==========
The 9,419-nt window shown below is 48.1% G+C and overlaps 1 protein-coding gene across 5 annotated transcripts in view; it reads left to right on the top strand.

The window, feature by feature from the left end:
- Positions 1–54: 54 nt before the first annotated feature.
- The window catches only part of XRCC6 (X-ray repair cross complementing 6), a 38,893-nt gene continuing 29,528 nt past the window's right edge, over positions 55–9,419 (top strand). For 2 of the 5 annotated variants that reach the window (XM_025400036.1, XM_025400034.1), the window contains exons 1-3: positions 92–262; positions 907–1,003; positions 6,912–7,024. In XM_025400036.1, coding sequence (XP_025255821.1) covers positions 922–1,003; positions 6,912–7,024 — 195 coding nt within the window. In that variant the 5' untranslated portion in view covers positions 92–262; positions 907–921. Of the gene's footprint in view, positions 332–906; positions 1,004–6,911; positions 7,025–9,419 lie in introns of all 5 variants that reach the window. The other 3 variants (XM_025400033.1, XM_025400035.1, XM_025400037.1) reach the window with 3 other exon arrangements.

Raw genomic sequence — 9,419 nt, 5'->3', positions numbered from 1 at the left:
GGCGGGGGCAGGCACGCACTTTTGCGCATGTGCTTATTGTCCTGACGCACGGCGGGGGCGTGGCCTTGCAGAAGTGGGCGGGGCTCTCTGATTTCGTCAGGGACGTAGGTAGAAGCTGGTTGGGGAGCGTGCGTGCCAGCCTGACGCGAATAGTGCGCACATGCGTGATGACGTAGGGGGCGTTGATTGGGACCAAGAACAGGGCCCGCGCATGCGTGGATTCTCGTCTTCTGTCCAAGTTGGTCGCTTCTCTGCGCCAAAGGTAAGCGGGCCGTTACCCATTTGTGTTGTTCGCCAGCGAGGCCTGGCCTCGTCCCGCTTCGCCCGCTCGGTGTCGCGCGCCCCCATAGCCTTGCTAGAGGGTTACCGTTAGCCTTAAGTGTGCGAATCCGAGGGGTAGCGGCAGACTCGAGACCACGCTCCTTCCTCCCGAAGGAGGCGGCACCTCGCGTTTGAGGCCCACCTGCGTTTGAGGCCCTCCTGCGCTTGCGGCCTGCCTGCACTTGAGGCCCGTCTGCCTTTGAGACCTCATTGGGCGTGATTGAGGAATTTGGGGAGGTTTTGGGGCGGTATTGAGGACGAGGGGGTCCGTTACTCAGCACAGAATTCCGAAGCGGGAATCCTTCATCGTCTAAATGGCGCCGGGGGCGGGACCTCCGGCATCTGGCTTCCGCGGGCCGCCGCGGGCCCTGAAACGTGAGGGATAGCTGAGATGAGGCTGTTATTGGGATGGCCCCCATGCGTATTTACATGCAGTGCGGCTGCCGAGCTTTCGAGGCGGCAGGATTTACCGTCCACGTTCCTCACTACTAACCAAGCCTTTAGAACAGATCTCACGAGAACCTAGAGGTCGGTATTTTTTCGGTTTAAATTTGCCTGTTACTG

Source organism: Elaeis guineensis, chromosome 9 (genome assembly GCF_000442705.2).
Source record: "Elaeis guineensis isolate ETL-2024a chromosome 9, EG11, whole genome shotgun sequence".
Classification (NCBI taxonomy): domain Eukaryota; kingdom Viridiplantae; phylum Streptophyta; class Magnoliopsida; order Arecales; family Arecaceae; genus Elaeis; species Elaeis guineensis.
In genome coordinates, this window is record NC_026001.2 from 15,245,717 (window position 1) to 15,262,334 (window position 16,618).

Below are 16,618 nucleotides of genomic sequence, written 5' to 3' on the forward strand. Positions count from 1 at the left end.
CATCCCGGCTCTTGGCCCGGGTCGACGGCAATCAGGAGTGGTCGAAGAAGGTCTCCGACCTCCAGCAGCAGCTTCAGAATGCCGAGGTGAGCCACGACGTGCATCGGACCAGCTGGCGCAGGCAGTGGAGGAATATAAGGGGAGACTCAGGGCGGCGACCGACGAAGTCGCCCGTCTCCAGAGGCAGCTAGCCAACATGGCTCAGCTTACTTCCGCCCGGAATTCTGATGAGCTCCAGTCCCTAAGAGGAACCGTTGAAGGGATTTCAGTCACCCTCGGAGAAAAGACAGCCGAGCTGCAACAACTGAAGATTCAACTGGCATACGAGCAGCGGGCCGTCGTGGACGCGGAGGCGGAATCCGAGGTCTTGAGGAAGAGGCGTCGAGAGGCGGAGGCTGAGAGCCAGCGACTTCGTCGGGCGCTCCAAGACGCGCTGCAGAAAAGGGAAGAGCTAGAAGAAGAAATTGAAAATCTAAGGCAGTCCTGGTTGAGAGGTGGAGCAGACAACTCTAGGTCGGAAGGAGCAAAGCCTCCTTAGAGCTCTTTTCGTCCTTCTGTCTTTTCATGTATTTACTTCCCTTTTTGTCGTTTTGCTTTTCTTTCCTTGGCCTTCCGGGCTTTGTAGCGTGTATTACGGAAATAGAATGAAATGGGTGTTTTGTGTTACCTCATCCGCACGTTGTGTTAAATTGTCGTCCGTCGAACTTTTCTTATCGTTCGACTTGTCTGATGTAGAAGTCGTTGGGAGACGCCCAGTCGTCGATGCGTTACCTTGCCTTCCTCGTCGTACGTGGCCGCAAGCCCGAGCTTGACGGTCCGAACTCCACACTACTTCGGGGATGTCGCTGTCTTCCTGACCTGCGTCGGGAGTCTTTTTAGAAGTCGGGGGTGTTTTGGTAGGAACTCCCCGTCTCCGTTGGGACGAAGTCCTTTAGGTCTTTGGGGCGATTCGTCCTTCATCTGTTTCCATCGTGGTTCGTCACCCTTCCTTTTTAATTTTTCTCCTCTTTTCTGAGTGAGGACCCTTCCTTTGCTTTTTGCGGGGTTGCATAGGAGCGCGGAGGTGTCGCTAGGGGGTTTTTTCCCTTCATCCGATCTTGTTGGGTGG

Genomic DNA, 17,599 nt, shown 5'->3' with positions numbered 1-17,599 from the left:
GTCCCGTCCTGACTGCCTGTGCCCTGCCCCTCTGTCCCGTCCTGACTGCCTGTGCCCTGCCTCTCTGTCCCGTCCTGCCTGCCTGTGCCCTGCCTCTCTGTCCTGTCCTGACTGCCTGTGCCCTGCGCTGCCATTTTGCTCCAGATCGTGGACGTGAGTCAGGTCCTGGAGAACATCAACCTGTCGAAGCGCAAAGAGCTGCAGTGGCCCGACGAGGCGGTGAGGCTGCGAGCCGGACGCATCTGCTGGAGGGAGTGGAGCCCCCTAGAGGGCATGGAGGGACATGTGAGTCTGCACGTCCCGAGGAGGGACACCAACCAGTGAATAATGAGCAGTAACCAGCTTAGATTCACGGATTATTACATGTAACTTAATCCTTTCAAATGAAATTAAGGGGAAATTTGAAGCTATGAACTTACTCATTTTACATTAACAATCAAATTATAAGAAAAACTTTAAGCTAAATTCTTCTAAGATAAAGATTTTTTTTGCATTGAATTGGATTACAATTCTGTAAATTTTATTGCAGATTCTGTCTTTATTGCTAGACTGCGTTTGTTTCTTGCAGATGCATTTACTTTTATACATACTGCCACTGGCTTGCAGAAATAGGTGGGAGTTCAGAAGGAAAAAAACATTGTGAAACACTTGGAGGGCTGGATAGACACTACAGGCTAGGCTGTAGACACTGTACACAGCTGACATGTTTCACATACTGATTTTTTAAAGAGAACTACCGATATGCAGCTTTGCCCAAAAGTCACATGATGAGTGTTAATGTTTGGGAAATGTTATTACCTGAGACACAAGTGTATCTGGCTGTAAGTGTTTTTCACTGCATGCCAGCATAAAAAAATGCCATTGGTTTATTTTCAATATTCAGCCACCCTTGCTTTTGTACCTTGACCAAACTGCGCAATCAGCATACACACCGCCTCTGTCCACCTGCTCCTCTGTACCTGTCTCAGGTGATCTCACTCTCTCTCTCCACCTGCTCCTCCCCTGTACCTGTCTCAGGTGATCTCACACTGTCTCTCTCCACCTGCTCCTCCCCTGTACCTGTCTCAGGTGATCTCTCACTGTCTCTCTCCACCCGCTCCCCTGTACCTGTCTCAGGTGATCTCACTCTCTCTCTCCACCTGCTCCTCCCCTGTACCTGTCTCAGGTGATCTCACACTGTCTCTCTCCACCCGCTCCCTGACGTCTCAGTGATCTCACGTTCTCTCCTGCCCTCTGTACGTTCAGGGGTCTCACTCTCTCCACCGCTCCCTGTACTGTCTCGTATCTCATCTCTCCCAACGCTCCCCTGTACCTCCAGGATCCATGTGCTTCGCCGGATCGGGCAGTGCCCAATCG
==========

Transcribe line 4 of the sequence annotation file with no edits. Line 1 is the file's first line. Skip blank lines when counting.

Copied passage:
- The window catches only part of XRCC6 (X-ray repair cross complementing 6), a 38,893-nt gene continuing 29,528 nt past the window's right edge, over positions 55–9,419 (top strand). For 2 of the 5 annotated variants that reach the window (XM_025400036.1, XM_025400034.1), the window contains exons 1-3: positions 92–262; positions 907–1,003; positions 6,912–7,024. In XM_025400036.1, coding sequence (XP_025255821.1) covers positions 922–1,003; positions 6,912–7,024 — 195 coding nt within the window. In that variant the 5' untranslated portion in view covers positions 92–262; positions 907–921. Of the gene's footprint in view, positions 332–906; positions 1,004–6,911; positions 7,025–9,419 lie in introns of all 5 variants that reach the window. The other 3 variants (XM_025400033.1, XM_025400035.1, XM_025400037.1) reach the window with 3 other exon arrangements.